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Organized for an Emergency – How to Get Prepared

by Victoria Gazeley

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With all the natural (and not so natural) disasters dominating the news, blogs, and social media, it’s no wonder people are starting to get a little antsy. But you can be prepared for most emergencies by being organized.

And it doesn’t have to be difficult.

Today, we welcome Elvie Look of elviesessentials.com to Modern Homesteading.  Elvie lives in the rugged Canadian north, and is no stranger to power outages, intense weather and other emergencies.  She’s also what I call the ‘organization maven’.  I thought I was organized when it comes to the house, but Elvie’s skills at home organizing are nothing short of awe-inspiring!  I’ve learned a lot from her the last few months, so I thought I’d have her share some thoughts around being organized in an emergency.

I hope you get a lot out of this post.  And don’t forget to let us know in the comments below if we’ve missed anything for the emergency pack list.

Victoria Signature

 

 

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Elvie Look

It’s distressing to watch the news these days and witness people dealing with the aftermath of earthquakes, mud slides, flooding or tsunamis.  But then we turn off the TV and carry on with our lives as normal.

We feel pretty safe because of where we live.  I live in northern BC Canada … the worst that could happen here is frost bite in the winter or a few mosquito bites in the summer.  I am not in a high risk area.

But, I take warnings and recommendations seriously.  I always have.  I remember being on the 25th floor of a hotel when a fire alarm went off during the night.  Ken and I were obediently going down the stairwell, and we never saw a soul until about the sixth floor.

Perhaps one reason for being emergency-conscious is because I had to be prepared ever since Ken’s first heart attack.  Since then, he has had several cardiac arrests, and they tend to happen in the middle of the night.  We have had to drop everything and be ready for air ambulance out to a major center.  Sometimes we would be away a month at a time.

Could you be prepared to leave immediately (be packed up in ten minutes) and have things in order so that while you are away, your house is looked after, your children, your pets, your bills?  I have even had to leave when we had a house full of company and supper in the oven.

Elvie and Ken's Bug Out 'To Go' BagsSo, when our Provincial Department of Health issued a strong recommendation that households plan for evacuation by assembling a “Go To” bag, Ken and I promptly did it.  Here’s the recommended kit list.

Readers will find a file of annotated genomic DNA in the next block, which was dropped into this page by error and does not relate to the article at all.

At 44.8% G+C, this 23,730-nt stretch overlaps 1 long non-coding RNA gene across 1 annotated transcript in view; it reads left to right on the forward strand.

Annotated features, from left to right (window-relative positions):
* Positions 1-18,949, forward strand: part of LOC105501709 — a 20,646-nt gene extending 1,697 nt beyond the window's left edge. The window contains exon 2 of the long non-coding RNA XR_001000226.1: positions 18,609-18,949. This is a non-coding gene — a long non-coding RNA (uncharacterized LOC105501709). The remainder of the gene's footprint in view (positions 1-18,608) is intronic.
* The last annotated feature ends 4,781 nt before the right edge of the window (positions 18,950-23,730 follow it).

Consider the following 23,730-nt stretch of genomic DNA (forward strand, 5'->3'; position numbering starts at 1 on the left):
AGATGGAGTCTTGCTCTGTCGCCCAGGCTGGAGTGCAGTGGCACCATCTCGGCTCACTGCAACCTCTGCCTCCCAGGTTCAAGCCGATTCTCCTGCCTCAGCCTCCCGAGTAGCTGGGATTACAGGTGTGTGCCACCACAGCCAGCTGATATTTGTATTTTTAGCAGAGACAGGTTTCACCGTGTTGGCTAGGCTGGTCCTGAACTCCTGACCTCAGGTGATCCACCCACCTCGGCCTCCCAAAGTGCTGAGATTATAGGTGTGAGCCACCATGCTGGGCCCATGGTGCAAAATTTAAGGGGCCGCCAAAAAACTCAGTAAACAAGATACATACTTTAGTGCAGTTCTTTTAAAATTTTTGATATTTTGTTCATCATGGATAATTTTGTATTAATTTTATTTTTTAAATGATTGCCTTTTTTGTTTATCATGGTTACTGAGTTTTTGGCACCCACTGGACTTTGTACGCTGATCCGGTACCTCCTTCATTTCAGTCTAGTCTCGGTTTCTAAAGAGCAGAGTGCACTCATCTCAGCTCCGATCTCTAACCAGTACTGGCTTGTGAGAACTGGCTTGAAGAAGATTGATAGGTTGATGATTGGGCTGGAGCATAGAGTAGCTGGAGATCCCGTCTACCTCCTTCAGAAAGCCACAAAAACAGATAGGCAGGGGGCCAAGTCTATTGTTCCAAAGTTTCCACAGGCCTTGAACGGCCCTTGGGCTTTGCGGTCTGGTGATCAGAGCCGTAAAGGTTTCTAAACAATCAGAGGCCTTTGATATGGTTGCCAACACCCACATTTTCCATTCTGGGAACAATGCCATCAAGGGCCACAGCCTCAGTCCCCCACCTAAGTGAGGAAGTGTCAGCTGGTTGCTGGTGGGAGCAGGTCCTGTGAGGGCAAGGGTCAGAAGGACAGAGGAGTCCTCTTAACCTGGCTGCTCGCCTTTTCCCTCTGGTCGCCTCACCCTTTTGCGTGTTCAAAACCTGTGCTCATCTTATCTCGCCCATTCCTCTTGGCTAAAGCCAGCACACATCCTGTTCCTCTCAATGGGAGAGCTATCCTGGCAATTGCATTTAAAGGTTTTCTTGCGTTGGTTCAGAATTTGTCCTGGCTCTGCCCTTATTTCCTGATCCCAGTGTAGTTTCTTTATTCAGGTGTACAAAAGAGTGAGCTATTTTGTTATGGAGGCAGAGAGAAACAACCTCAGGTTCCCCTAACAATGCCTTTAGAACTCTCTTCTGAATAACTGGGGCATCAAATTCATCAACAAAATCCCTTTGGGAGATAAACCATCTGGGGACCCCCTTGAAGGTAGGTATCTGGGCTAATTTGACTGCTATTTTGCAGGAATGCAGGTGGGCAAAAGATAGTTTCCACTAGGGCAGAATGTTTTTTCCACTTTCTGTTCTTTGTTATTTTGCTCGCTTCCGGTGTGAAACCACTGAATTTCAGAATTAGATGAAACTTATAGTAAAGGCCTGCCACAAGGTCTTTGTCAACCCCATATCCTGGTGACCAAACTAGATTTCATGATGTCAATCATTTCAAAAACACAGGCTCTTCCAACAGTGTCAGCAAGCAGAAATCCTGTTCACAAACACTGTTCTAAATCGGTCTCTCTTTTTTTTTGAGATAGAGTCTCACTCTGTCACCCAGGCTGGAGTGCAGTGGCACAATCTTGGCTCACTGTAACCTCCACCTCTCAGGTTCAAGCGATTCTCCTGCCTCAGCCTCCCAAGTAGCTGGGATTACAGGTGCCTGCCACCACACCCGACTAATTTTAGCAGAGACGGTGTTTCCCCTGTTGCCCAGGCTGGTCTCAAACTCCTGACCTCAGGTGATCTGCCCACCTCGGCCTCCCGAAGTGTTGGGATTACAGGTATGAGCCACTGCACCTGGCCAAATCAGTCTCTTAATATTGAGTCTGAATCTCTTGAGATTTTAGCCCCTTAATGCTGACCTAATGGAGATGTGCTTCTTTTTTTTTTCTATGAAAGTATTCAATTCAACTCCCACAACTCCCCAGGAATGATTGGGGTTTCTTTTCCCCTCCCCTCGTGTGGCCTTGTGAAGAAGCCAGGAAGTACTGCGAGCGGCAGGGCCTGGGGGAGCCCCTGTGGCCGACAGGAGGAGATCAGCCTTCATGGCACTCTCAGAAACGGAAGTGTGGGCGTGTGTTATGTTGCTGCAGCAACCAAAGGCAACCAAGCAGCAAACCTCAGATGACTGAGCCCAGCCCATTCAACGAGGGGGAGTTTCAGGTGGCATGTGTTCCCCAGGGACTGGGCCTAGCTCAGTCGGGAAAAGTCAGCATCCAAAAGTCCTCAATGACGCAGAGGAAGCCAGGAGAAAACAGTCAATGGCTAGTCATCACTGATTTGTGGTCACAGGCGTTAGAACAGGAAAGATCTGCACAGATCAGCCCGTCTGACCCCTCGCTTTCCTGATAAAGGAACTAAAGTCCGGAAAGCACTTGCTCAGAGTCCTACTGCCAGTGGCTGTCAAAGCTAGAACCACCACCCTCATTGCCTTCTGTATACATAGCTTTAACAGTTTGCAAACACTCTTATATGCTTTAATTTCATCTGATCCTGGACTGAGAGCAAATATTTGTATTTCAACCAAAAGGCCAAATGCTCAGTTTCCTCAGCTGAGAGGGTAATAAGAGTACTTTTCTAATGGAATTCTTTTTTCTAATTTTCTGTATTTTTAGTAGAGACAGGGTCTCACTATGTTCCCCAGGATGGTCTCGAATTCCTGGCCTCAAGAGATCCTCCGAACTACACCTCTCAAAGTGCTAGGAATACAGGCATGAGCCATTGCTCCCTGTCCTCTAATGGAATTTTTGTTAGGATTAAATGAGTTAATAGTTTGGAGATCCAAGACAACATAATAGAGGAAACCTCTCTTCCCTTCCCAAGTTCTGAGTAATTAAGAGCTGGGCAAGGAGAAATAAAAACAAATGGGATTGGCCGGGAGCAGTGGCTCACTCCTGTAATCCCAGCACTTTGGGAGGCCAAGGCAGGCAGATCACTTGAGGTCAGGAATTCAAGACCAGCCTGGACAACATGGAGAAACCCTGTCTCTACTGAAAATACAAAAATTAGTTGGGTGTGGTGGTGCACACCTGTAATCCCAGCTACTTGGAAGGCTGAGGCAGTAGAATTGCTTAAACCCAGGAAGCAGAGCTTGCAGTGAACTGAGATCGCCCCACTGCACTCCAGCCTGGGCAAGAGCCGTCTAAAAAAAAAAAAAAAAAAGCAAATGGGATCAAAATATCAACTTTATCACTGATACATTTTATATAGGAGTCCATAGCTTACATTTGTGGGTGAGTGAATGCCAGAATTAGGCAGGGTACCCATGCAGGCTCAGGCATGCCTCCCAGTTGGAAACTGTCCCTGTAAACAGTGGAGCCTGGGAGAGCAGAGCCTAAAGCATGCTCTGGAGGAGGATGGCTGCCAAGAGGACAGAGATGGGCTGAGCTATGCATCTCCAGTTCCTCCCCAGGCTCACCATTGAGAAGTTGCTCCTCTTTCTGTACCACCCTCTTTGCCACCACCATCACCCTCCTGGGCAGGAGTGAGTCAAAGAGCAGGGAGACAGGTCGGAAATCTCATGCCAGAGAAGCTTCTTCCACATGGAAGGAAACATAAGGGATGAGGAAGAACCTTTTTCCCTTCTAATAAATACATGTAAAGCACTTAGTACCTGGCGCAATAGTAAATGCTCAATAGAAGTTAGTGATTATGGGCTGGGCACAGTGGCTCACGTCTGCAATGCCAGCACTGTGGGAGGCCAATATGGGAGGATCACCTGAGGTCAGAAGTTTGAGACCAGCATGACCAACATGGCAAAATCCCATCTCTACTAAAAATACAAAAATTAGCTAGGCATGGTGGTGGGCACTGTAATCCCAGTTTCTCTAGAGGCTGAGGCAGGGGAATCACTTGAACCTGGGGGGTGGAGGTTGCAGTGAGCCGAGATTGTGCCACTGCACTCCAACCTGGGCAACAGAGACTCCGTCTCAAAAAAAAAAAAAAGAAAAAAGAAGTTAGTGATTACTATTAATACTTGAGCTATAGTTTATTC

These are our “Go To” Bags which we keep in the front hall closet. These suitcases turn into backpacks. The only problem is, they are quite heavy. That is a concern of mine because of Ken’s heart, so I sure hope we can hop in our truck and camper and drive away if that time should come.

Click here to see our Emergency Kit List.

What about if a local emergency were to occur – would you be prepared?

Here are some suggestions that may help get your preparations started:

  • Have a “go to” cupboard to store emergency supplies such as candles, matches, flashlights, etc.  Here is a great resource link you will want to bookmark for advice on how to be prepared:  72hours.org
  • In the advent of an emergency, it is difficult to think straight, so ahead of time, make a list of the items you need to pack.  I laminated this list and attached it to my toiletries bag with a key chain.  The items on this are totally personal to each person, but after so many trips to the hospital, mine included ear plugs, comfortable slippers, a “Y” connector and ear phones so that I could listen to the hospital TV along with Ken.
  • Have a telephone list made up and keep it near each phone in your house.  If you have some confidential numbers on it, you should keep it in a drawer near the phone, out of sight.  This list should include emergency phone numbers, as well as numbers of your neighbours, family and friends.  If you do not have time to call anyone, just grab it and your cell phone.  Then you can make calls from the hospital and not rely on your memory or looking for a phone book.
  • I carry a new long distance phone card in my wallet.  They are inexpensive, one for $5 will suffice.  Then in an emergency, just activate it and you can call family and friends and not worry about quarters or an expensive phone bill coming in when you are back home.

“Despair is most often the offspring of ill-preparedness”

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So what have you done in your home to prepare for an emergency?  Let us know in the comments below!  And if you’re looking for emergency kits and emergency food, The Ready Store has some fabulous deals on right now.  Well worth checking out!

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Revised on March 14, 2011